Japanese policymakers have also grown wary of China’s challenge to the liberal international order. They have sought to mitigate the risks of economic overdependence on China and have strengthened measures to protect critical technology and infrastructure. New economic security teams have been added to the National Security Council, the Ministry of Economy, Trade and Industry (METI), and the Minister of Foreign Affairs (MOFA). The 2020 Basic Policy for Economic and Financial Management embraced economic security by stating that Japan must aim for both strategic autonomy and strategic indispensability (Cabinet Office, 2020). In other words, achieving self-reliance in areas critical to national security and securing Japan’s international influence through technological prowess are state priorities. In a much-noted move, the Japanese government initiated a subsidy program for Japanese companies operating in China to re-shore or diversify into Southeast Asia their operations. At 3.1 billion dollars, the program to strengthen supply chains is not intended to bring about decoupling. Its aim is to facilitate risk-hedging not only vis-à-vis pandemic disruptions, but also rising geopolitical tensions impacting high-tech manufacturing (Solis, 2021).
Industrial policy appears to be making a comeback in Japan. In a new strategy document, METI elevated the strengthening of the semiconductor industry to a “national project,” on par with past efforts to ensure energy security and stable food supplies. Japanese industrial bureaucrats have painted a sobering picture of chip manufacturing driven by two main factors. First, the prevalence of legacy factories and the inability of Japanese firms to make the technological leap into miniaturized logic chips and the fabless model have resulted in a shrinking market share. Competitive pressures are only intensifying as governments in Europe, Asia, and North America are scaling up subsidies to boost domestic manufacturing capabilities. Second, as other countries aim to build semiconductor industrial hubs, there is concern that Japanese firms that enjoy competitiveness in chokepoint segments (materials and equipment) may relocate abroad, hollowing out Japan’s chip industry (METI, 2021a).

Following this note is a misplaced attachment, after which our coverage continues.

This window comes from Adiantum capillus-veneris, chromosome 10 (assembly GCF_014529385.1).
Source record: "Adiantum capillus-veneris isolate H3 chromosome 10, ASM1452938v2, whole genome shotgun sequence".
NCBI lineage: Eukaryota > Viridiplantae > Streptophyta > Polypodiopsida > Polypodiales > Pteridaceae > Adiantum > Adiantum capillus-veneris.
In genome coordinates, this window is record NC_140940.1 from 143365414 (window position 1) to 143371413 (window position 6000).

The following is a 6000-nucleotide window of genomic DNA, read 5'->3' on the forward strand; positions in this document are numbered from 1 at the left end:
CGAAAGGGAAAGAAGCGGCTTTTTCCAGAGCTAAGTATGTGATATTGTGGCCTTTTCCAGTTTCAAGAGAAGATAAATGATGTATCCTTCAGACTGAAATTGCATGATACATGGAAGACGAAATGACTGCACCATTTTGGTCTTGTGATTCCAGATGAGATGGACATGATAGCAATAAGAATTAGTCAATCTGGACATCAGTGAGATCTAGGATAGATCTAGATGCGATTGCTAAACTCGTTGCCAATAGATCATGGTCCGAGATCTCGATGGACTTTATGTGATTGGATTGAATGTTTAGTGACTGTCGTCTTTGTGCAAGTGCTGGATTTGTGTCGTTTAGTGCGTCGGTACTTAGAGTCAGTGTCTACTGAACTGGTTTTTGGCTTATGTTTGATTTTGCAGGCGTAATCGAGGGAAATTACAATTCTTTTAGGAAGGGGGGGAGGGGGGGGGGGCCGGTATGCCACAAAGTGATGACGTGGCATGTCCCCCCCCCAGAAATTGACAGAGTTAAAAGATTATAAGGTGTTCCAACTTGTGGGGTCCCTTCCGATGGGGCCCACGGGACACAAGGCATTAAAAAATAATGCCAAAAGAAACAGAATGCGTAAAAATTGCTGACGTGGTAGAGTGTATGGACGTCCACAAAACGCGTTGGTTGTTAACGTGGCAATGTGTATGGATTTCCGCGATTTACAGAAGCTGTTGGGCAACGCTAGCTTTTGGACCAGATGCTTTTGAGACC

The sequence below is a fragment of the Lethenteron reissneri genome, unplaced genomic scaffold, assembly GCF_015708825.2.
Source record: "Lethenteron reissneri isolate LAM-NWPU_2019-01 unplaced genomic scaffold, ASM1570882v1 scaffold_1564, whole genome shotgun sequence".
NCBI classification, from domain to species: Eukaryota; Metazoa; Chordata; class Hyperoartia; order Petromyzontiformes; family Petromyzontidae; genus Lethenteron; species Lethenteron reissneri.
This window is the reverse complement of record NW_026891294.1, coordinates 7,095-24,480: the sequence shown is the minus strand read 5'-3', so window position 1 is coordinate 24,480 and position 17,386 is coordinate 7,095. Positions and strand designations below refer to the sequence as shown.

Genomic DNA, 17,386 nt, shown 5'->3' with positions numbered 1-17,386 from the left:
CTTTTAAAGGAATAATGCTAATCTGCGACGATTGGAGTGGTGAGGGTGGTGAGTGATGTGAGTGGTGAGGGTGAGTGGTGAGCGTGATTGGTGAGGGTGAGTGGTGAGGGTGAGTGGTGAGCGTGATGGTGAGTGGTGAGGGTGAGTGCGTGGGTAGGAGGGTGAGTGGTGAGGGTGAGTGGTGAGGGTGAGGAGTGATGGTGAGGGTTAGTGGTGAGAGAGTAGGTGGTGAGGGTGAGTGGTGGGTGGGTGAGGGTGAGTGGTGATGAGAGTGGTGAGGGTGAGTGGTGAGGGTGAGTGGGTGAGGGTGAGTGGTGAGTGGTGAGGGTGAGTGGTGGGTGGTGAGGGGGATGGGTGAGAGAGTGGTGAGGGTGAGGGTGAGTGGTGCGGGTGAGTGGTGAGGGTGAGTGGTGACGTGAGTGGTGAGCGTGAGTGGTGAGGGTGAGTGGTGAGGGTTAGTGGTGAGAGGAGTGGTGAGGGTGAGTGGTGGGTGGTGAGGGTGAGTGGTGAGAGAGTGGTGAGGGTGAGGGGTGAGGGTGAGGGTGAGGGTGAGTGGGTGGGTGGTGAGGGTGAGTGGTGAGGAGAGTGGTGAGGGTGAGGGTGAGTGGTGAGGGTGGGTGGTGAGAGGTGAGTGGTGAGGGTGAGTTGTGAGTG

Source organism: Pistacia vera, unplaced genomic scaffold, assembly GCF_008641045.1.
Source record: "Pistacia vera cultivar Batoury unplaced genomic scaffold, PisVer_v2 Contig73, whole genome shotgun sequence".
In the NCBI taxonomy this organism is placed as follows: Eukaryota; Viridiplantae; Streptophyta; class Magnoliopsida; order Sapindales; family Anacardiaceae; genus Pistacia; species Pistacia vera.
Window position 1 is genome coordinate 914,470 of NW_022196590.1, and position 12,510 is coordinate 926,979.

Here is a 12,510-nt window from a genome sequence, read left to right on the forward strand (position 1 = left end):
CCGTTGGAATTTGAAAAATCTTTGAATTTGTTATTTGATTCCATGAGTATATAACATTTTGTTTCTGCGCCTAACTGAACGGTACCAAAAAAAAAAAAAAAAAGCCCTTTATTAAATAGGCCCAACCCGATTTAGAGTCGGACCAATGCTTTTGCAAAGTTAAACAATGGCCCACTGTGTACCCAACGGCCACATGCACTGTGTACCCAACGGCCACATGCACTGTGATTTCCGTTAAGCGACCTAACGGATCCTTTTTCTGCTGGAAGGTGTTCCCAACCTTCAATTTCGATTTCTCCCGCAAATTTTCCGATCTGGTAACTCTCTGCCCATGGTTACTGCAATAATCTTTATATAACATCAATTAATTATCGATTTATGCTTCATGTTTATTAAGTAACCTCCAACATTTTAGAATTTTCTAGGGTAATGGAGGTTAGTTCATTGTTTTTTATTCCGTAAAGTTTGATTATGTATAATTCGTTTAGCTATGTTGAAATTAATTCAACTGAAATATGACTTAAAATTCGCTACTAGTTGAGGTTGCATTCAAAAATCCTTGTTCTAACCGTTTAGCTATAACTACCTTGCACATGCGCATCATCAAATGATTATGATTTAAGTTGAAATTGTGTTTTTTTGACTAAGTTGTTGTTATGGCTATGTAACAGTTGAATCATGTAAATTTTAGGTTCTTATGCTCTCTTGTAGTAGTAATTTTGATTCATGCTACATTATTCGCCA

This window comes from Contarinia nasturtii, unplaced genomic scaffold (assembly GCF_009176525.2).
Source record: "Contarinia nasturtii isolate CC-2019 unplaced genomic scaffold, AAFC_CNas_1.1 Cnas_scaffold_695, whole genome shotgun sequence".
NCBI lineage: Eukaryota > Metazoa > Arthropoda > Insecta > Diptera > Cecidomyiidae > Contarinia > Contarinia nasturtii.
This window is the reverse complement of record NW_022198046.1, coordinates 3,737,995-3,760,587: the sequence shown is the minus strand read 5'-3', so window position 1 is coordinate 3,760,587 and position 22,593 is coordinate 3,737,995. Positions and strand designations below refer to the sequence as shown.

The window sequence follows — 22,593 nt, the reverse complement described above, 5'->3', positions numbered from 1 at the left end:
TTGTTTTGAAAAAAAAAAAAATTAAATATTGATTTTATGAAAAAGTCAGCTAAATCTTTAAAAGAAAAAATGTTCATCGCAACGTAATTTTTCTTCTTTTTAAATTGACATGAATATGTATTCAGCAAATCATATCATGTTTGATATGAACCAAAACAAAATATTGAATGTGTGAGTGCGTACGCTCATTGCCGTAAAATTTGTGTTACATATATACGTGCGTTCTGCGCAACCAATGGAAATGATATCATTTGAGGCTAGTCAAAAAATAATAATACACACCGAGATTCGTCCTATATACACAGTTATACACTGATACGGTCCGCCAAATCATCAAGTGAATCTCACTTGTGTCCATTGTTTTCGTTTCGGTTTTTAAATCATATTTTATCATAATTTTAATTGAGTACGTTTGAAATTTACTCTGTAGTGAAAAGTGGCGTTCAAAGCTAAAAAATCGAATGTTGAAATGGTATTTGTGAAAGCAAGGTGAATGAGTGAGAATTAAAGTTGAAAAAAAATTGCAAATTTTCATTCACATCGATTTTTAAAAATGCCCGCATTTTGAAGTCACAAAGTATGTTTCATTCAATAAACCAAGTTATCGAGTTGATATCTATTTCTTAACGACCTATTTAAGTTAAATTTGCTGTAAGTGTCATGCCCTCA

To prevent the eclipse of Japanese semiconductors, METI proposes two lines of effort: government support for R&D and domestic manufacturing, and international alliances. In the ministry’s estimation, 5 trillion yen (45.6 billion dollars) will be required just to sustain Japan’s current share of the global market at 10 percent until 2030. To produce advanced chips in Japan, METI seeks joint research and production ventures with frontier foundries headquartered in Taiwan and the United States. TSMC’s decision to open an R&D center in Tsukuba with a consortium of Japanese companies and a public R&D institute, and to join hands with Sony to build a fab in Kumamoto are important steps in this direction (Duchatel, 2021). The brand-new Kishida government is said to be considering subsidies to cover half of the projected investment costs of $8.8 billion dollars through the New Energy and Industrial Technology Development Organization.
Advanced manufacturing is increasingly a focal point for U.S.-Japan coordination. Both countries share concern over the gaps in their domestic manufacturing bases on cutting edge chips, worry about the semiconductor crunch fueled by the pandemic, and are wary of China’s attempts to build a rival indigenous industry. Shared interests have resulted in greater convergence on the screening of foreign direct investment to prevent China’s acquisition of critical technologies, and new initiatives on emerging technologies and supply chain resilience (some as part of the Quad’s activities). But U.S.-Japan coordination is not all smooth-sailing. The allies are not of the same mind regarding the wisdom of decoupling from China. Tokyo worries about the collateral damage of U.S. unilateral tariffs and tech restrictions, and about a weakening industrial base if the U.S. were to pursue total reshoring of semiconductors.
The current subsidy race is not just a response to China’s tech drive; It also reflects competition among partners and allies in their campaigns to lure in and retain the crown jewels of semiconductor manufacturing. As we are about to enter a period of government largesse to support chip manufacturing, broader questions remain about the wisdom of heavily subsidizing an industry with very short product cycles, of making the right bets on the future evolution of the industry, and possibly planting the seeds of future over-capacity problems.
２．Telecom networks and digital connectivity: 5G and Beyond
Mobile communication networks are at the heart of the digital revolution. Fast, reliable, and secure movements of data — as envisioned in the rollout of 5G networks — are critical to a future of autonomous driving vehicles, smart cities, far-reaching cloud services, and military applications such as intelligence, surveillance, and reconnaissance systems (CRS, 2021). Because information is power, as Rush Doshi and Kevin McGuiness (2021) remind us, states have historically cared deeply about their ability to control and manipulate telecom networks at times of strain in the international system. Today, the twin forces of technological transition and state rivalry have brought intense focus on who will dominate cutting-edge mobile communication technologies and with what geopolitical consequences.